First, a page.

In Stephen Sondheim's hymn to survival, I'm Still Here, Carlotta, a superannuated showgirl and movie actress, declares: "I've stood in breadlines / With the best, / Watched while the headlines / Did the rest / In the Depression, was I depressed?
It's a great song (with lines like "then you career from career to career", perhaps one of the greatest lyrics ever produced), but it's a story of decline as well as survival, and the dominant mood is defiance rather than triumph. The character has been reduced to the status of TV "personality" – surely, along with "PR executive" and "Deputy Prime Minister", one of the most pointless and dispiriting job descriptions imaginable.
But most of us, not having met a big financier, can't muster even that desperate defiance. If we pay any attention to the news, we are profoundly depressed. What's most obviously still here is depression.
The economy's contraction by 0.3% in the last quarter of 2012 means that, unless growth is achieved over the first three months of this year, we will enter the first ever "triple-dip" recession. And – even before taking into account the snow – there's no sign of growth. Even if there is some minor adjustment to last week's economic figures, we have now taken longer to begin recovering from the crisis of 2008 than we did from the crash of 1929.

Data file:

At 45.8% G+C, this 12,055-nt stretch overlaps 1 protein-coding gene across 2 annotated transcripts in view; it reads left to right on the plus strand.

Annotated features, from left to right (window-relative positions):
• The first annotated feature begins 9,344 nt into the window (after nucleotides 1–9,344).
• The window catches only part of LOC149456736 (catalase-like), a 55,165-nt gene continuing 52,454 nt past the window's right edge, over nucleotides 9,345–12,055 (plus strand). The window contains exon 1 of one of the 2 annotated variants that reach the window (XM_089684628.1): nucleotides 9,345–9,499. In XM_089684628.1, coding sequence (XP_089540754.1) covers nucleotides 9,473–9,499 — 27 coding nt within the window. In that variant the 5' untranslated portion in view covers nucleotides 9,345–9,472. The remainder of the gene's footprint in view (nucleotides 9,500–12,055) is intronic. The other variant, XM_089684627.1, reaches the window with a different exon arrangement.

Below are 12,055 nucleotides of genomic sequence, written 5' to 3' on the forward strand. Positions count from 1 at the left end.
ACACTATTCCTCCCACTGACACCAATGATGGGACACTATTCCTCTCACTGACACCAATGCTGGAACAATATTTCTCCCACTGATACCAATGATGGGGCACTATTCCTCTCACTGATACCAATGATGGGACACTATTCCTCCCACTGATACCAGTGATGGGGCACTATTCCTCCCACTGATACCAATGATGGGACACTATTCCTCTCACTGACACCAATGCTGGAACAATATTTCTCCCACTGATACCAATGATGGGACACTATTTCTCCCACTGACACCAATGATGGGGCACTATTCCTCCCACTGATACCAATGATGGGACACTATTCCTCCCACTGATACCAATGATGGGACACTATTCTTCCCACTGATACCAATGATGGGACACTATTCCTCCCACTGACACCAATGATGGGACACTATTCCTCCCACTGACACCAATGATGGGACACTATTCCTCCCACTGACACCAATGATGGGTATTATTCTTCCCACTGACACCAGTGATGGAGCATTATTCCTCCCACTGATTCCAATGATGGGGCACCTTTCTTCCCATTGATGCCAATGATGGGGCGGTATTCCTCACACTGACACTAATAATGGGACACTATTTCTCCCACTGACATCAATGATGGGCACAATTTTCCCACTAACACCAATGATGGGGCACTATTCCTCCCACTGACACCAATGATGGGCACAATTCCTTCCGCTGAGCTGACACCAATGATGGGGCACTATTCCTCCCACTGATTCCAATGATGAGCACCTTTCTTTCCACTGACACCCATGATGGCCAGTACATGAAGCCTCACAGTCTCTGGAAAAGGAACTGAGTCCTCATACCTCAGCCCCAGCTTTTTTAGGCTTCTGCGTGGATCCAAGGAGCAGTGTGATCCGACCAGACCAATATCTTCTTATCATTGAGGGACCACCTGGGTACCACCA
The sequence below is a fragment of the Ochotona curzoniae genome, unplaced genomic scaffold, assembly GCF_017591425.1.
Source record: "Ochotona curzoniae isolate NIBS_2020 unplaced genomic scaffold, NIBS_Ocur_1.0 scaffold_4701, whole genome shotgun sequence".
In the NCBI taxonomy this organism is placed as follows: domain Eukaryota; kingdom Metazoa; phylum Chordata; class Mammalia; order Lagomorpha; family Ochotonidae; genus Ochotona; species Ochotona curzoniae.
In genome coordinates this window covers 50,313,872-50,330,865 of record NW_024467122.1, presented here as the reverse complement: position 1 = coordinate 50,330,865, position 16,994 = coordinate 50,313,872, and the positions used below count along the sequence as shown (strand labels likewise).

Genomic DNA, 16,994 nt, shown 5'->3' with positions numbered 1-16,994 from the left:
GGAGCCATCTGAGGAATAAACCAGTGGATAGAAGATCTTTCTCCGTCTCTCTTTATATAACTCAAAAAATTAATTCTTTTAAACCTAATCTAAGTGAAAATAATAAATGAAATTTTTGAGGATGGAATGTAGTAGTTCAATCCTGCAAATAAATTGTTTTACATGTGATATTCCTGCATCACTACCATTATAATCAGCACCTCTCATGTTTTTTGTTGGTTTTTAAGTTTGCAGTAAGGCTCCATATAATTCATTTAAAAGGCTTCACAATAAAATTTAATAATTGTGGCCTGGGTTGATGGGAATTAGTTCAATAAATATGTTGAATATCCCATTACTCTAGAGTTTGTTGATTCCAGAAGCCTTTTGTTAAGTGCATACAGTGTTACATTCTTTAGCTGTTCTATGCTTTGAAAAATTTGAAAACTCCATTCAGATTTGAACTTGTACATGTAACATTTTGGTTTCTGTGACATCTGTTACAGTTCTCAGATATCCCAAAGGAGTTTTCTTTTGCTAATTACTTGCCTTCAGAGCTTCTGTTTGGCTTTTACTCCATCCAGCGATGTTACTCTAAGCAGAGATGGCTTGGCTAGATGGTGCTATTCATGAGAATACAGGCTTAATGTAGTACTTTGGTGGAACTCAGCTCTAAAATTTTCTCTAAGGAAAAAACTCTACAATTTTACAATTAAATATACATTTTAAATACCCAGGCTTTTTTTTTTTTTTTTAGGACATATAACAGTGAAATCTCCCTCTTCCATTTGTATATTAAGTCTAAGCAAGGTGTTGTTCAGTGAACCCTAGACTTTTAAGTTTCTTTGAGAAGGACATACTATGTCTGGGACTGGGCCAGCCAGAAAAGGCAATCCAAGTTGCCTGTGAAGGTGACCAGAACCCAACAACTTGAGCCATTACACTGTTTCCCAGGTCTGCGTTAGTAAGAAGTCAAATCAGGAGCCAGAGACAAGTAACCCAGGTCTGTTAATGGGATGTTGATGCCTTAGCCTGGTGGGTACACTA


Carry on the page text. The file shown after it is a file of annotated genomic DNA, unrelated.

Predictably enough, there are calls for the Chancellor to change course. They come not only from Ed Balls, who helped bring us the crisis in the first place, and whose solution to everything is to borrow and spend more, but from Boris Johnson, who wants to "junk talk of austerity". His speech at Davos was less disloyal to his Tory colleagues than newspaper reports suggested – though no-one imagines that the advancement of the party line has ever trumped the advancement of Boris himself in the Mayor of London's priorities.
The International Monetary Fund has also started making noises about whether it might be time to think of Plan B. Since it was equally vociferous about sticking to Plan A, though, perhaps it is not all that omniscient, especially when we bear in mind that its primary function is to ensure that bankers get paid.
Still, if something isn't working, why not try an alternative? I wholeheartedly agree. But first, a look at what isn't working reveals that, oddly enough, Mr Johnson may be right. We've had talk of austerity and cuts, and it hasn't worked. By all means, let's junk that. What we haven't had, though, is austerity and cuts. My radical alternative to Mr Osborne's talk of Plan A is to try Plan A itself, rather than rhetoric about it.
The rhetoric about Plan A is that we are borrowing less. But we are borrowing more. The rhetoric is that we are cutting public spending. But we are increasing it. Mr Osborne is like a man wondering why the bathwater is still pouring on to the floor when he's turned one of the taps down a little bit, while assuring us that he's taking urgent steps to remove the plug, even as he uses his foot to hide the fact that it's still there.